Discovering weedy landscapes as sensory commons in the city of Turku, Finland

16:00, Sunday 9 May 2021 (30 minutes)

Inkeri Aula, University of Eastern Finland, Finland

Environmental relationships and our capacity to maintain diversity should be crucial in contemporary social research. Nevertheless, not much is known about sensorially mediated relationships with the more-than-human environment in cities and about how they have changed in recent decades. This paper asks how urban wilderness is experienced through the senses, and explores spaces that often go unnoticed by proposing a concept of ”weedy landscapes” that combines anthropologist Anna L. Tsing’s thinking about ’contaminated diversity’ ) with landscape geography of urban wildscapes (following Jorgensen & Keenan 2012).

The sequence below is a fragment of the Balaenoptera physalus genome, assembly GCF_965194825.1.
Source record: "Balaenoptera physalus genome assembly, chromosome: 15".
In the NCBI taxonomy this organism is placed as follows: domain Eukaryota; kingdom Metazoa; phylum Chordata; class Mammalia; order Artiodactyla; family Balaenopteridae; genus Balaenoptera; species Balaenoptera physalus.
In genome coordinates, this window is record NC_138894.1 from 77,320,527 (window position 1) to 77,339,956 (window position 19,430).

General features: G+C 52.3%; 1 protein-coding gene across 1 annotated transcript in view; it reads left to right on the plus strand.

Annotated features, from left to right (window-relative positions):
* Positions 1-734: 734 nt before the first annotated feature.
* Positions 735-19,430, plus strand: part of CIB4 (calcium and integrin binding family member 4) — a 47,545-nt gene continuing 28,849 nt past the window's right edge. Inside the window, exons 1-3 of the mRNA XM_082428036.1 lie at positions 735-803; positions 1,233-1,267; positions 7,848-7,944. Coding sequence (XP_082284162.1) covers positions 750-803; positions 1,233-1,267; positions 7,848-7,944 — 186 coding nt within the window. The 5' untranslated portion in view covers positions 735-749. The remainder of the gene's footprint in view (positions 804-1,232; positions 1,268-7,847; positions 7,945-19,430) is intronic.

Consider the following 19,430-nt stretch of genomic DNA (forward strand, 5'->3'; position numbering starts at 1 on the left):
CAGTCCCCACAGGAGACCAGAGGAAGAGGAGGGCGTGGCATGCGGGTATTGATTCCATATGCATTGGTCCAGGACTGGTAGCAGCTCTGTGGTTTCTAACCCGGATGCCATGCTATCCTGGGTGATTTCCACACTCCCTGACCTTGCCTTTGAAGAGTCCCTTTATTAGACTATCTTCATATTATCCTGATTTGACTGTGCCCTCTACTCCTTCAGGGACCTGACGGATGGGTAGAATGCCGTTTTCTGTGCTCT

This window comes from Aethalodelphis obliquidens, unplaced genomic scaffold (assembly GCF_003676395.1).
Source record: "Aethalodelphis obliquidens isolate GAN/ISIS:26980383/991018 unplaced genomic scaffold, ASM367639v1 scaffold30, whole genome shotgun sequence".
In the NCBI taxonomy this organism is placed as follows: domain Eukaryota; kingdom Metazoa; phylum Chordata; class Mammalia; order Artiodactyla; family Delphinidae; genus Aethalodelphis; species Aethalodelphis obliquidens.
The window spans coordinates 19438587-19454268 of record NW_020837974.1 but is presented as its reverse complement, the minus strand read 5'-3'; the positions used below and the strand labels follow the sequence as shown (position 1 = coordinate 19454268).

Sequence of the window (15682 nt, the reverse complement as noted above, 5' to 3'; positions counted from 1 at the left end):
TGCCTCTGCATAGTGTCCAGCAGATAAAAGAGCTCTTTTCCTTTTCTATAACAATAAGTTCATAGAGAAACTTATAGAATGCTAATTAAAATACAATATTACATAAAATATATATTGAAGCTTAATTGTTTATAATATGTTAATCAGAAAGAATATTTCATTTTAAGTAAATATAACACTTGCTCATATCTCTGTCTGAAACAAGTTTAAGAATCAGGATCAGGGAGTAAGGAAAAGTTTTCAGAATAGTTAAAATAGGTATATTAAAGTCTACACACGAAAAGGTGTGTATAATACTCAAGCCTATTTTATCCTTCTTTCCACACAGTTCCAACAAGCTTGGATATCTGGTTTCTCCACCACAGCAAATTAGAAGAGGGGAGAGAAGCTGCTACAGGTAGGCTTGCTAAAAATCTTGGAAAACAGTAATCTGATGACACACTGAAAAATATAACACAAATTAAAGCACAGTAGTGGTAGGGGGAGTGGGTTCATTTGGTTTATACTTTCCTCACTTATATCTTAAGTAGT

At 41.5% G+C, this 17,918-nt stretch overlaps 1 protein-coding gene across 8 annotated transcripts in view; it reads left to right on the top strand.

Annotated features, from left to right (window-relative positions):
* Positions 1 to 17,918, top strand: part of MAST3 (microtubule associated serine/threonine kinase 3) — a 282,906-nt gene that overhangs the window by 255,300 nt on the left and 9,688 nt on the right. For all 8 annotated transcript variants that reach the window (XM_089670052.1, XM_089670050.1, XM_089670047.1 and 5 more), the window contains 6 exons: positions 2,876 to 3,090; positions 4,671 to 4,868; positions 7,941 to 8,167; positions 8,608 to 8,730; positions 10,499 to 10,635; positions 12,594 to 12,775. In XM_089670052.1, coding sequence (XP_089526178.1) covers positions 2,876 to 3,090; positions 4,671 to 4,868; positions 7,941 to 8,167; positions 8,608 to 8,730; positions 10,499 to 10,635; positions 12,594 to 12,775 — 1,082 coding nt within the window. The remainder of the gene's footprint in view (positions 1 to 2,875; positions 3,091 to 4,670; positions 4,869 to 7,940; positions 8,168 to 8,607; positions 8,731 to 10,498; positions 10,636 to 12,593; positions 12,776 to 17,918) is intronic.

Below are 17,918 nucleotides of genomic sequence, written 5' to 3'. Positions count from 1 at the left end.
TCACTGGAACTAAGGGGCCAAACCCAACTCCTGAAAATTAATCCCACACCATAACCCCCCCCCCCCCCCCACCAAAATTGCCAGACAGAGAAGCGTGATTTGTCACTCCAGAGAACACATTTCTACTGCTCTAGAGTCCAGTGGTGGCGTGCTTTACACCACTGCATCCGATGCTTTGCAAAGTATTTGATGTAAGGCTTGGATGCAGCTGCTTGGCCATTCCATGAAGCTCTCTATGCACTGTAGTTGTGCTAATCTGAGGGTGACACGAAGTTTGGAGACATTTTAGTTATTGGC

Recent changes in environmental relationships are explored with multisensory ethnographic material produced on transgenerational sensobiographic walks in Turku, southwest Finland. This paper asserts the importance of urban wilderness, from forest parks even to small stretches of weedy greens that cross-cut formally planned areas, for the environmental relationships of the city dwellers in Turku. Urban biodiverse sites maintain interrelatedness with other forms of life and the multisensorial atmospheres they provide – smells, sounds, silences, views, moisture, shadow, feeling – could be cherished as ’sensory commons’.

University of Eastern Finland
Researcher, cultural anthropology